- The whole group was the supporting cast in the Kid Samurai series Peacemaker Kurogane.
- The OVA and later television series, Kidou Shinsengumi Moeyo Ken deals with female (supposedly lineal) descendants of the original leaders of the Shinsengumi.
- NHK aired a live action drama simply called NHK Shinsengumi.
- Movies centered on the Shinsengumi include the 1969 film Shinsengumi (also known as Band of Assassins), Nagisa Oshima's Gohatto and Mibu Gishi Den (When the Last Sword Is Drawn).
- The Shinsengumi also exist in the world of Gintama—though, the show being a Gag Series, the group has more than a few dysfunctions: Kondou is a hapless Stalker with a Crush, Hijikata has a short fuse, chain smokes and puts mayonnaise on all his food, and Okita tries to blow Hijikata up with a bazooka every chance he gets. And Yamazaki is obsessed with badminton, so much so that he is more likely to be carrying a badminton racket than a sword. (Their personal names are also slightly changed - for example, Hijikata Toushirou and Okita Sougo.)
- Oh, and Yamazaki also tends to run around dressed like Ryoma Echizen.
- While the organization of the shinigami in Bleach initially seems quite similar to the shinsengumi, it is unclear whether they were based on them.
- In the fourth and most recent Code Geass Alternate Continuity manga, Lelouch leads the Shinsengumi against the Meiji revolutionaries - who are the Shinsengumi, unbeknownst to the Emperor.
- The Shojo historical manga Kaze Hikaru is about a samurai's daughter who joins the Shinsengumi disguised as a boy in order to revenge her family's death at the hands of imperialists.
- Hijikata and Okita are major characters in the third arc of the Shura no Toki anime. Saitou and Kondou make appearances as well.
- One episode of Tokusou Sentai Dekaranger involves our heroes attempting to recreate the Meiji era (using Toei's own Jidai Geki film sets, no less) to pacify an ancient alien, and some of them dress up as Shinsengumi members. In keeping with the traditional depiction, Okita Souji is portrayed by a female.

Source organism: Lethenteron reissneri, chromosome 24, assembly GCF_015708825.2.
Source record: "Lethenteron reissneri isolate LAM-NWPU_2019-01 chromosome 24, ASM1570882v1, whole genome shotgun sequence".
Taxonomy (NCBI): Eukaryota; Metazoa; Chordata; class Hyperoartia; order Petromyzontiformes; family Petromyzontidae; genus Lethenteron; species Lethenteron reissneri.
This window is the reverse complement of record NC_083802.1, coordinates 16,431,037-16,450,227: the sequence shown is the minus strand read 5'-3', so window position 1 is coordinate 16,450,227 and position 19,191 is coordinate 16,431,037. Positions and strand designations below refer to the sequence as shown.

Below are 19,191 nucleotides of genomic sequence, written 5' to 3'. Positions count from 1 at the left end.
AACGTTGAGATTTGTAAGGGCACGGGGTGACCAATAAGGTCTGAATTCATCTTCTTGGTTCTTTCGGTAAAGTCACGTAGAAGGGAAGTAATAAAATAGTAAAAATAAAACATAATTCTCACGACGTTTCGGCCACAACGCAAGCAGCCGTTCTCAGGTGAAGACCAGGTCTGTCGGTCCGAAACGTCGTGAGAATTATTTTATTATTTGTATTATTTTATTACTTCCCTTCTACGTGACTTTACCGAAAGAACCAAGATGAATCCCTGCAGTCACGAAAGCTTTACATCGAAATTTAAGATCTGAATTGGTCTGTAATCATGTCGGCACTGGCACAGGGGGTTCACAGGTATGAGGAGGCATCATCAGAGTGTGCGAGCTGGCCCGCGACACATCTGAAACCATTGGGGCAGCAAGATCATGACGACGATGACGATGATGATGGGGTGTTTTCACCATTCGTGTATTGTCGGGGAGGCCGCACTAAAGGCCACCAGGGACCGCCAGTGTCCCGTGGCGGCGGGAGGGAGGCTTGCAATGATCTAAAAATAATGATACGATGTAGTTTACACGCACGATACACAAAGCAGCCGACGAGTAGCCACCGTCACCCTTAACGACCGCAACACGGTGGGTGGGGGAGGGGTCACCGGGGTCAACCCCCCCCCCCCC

- (One of) The most popular fashion doll(s) in Japan, Takara's Jenny, is available in a Shinsengumi uniform.
- The music video for Tsukiko Amano's song "Same" features her and her band dressed as samurai, battling cowboys in a far west town with katanas and peashooters. The drummer is wearing a Shinsengumi haori in black and white.
- The Kyoto Arc of Mahou Sensei Negima had one chapter where Konoka and Setsuna hide in Cinema Village, which had reproductions of Edo-era Japan and samurai movie sets. Being the resident Samurai, Setsuna was naturally dressed up as a Shinsengumi member. And if there are any doubts about her clothes, the title of the chapter was "The Bodyguard is a Member of the Shinsen Group".
- The hero of Bakumatsu Kikansetsu Irohanihoheto seems to know several of the group's leaders for some reason or other. Hijikata is shown as part of the turbulent political maneuvering of the periode while the series takes some liberties with history such as including a cursed flying skull that can take possession of people as a mayor influence.
- Four members show up in Papuwa - Kondo, Hijikata, Okita, and Harada.
- It is not known if it was coincidental or a deliberate deconstruction, but early in Blade of the Immortal there is a gang of punks who call themselves Shinsengumi. These punks (led by a certain Hishiyasu Shido) kidnap and kill Machi, leading Manji to actively start his attempt to get rid of the Kessenchu inside his body (though not without completely butchering them before).
- Ginga Reppu Baxinger is basically the Shinsengumi In Space, on bikes that combine!
- The upcoming Otome Game Harukanaru Toki no Naka de 5 features Kondo, Okita (who is one of the Hachiyou) and Hijikata. It is currently unknown if the rest of the group will appear in any form, but since the characters are explicitly identified as The Shinsengumi, there's a possibility of other members at least getting a mention.
- Soshi Okita's grand grand nephew with the same name appears in Yaiba's last Arc as an incredibly skilled yet lazy Master Swordsman who'd prefer to have a normal life rather than being a champion. He even wears the same Shinsengumi jacket as his grandfather.